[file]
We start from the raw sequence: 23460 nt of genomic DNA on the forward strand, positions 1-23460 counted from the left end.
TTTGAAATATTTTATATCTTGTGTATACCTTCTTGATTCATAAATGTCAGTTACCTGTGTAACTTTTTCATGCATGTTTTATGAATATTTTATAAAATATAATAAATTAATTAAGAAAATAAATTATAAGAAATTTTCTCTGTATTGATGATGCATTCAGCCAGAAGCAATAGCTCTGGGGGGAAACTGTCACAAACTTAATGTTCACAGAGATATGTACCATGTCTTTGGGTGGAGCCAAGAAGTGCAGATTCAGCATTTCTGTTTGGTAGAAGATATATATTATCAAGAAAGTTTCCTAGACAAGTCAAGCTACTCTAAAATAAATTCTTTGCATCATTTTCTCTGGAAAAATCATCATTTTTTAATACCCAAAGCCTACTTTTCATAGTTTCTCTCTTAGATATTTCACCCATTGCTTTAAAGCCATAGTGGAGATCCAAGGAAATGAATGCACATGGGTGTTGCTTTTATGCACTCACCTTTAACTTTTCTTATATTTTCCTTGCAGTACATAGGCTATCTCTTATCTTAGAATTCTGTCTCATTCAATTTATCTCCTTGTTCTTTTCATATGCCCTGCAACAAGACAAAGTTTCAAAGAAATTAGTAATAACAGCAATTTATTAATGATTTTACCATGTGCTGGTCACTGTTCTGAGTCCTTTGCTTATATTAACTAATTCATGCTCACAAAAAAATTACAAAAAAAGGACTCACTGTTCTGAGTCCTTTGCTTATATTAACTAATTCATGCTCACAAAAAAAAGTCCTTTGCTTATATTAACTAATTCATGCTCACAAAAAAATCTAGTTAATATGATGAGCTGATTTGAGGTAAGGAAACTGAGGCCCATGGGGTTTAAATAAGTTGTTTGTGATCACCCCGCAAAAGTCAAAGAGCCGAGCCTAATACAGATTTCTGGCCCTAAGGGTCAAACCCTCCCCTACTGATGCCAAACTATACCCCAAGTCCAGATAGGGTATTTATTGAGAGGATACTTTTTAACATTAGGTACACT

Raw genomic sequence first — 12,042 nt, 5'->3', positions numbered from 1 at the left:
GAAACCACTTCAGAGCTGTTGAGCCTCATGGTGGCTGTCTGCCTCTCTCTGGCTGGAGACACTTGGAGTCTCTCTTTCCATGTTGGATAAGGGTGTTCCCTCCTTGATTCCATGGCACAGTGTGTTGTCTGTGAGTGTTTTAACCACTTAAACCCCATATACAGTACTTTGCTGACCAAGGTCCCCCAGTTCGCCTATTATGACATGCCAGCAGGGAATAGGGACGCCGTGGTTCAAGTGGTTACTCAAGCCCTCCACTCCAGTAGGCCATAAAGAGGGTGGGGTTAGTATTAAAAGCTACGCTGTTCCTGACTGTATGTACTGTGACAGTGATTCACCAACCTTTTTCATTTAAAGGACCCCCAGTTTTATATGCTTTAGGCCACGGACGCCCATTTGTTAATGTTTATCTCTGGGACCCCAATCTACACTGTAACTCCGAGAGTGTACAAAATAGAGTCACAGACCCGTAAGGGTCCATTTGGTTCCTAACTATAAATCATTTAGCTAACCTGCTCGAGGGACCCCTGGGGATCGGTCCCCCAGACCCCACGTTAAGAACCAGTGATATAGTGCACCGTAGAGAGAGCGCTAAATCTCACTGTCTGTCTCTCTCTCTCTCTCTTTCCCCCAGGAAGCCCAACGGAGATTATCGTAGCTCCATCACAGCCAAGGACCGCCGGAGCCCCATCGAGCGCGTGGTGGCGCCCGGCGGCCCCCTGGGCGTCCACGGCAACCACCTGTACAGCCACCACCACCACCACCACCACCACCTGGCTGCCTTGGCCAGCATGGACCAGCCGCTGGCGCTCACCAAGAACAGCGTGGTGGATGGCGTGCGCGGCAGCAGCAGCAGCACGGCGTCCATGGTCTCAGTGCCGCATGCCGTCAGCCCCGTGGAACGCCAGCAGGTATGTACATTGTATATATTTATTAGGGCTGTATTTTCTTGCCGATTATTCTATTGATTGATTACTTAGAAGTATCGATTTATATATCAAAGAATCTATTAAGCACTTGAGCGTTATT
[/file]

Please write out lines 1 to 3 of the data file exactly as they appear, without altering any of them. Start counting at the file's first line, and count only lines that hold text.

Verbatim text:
We start from the raw sequence: 23460 nt of genomic DNA on the forward strand, positions 1-23460 counted from the left end.
TTTGAAATATTTTATATCTTGTGTATACCTTCTTGATTCATAAATGTCAGTTACCTGTGTAACTTTTTCATGCATGTTTTATGAATATTTTATAAAATATAATAAATTAATTAAGAAAATAAATTATAAGAAATTTTCTCTGTATTGATGATGCATTCAGCCAGAAGCAATAGCTCTGGGGGGAAACTGTCACAAACTTAATGTTCACAGAGATATGTACCATGTCTTTGGGTGGAGCCAAGAAGTGCAGATTCAGCATTTCTGTTTGGTAGAAGATATATATTATCAAGAAAGTTTCCTAGACAAGTCAAGCTACTCTAAAATAAATTCTTTGCATCATTTTCTCTGGAAAAATCATCATTTTTTAATACCCAAAGCCTACTTTTCATAGTTTCTCTCTTAGATATTTCACCCATTGCTTTAAAGCCATAGTGGAGATCCAAGGAAATGAATGCACATGGGTGTTGCTTTTATGCACTCACCTTTAACTTTTCTTATATTTTCCTTGCAGTACATAGGCTATCTCTTATCTTAGAATTCTGTCTCATTCAATTTATCTCCTTGTTCTTTTCATATGCCCTGCAACAAGACAAAGTTTCAAAGAAATTAGTAATAACAGCAATTTATTAATGATTTTACCATGTGCTGGTCACTGTTCTGAGTCCTTTGCTTATATTAACTAATTCATGCTCACAAAAAAATTACAAAAAAAGGACTCACTGTTCTGAGTCCTTTGCTTATATTAACTAATTCATGCTCACAAAAAAAAGTCCTTTGCTTATATTAACTAATTCATGCTCACAAAAAAATCTAGTTAATATGATGAGCTGATTTGAGGTAAGGAAACTGAGGCCCATGGGGTTTAAATAAGTTGTTTGTGATCACCCCGCAAAAGTCAAAGAGCCGAGCCTAATACAGATTTCTGGCCCTAAGGGTCAAACCCTCCCCTACTGATGCCAAACTATACCCCAAGTCCAGATAGGGTATTTATTGAGAGGATACTTTTTAACATTAGGTACACT

Raw genomic sequence first — 12,042 nt, 5'->3', positions numbered from 1 at the left: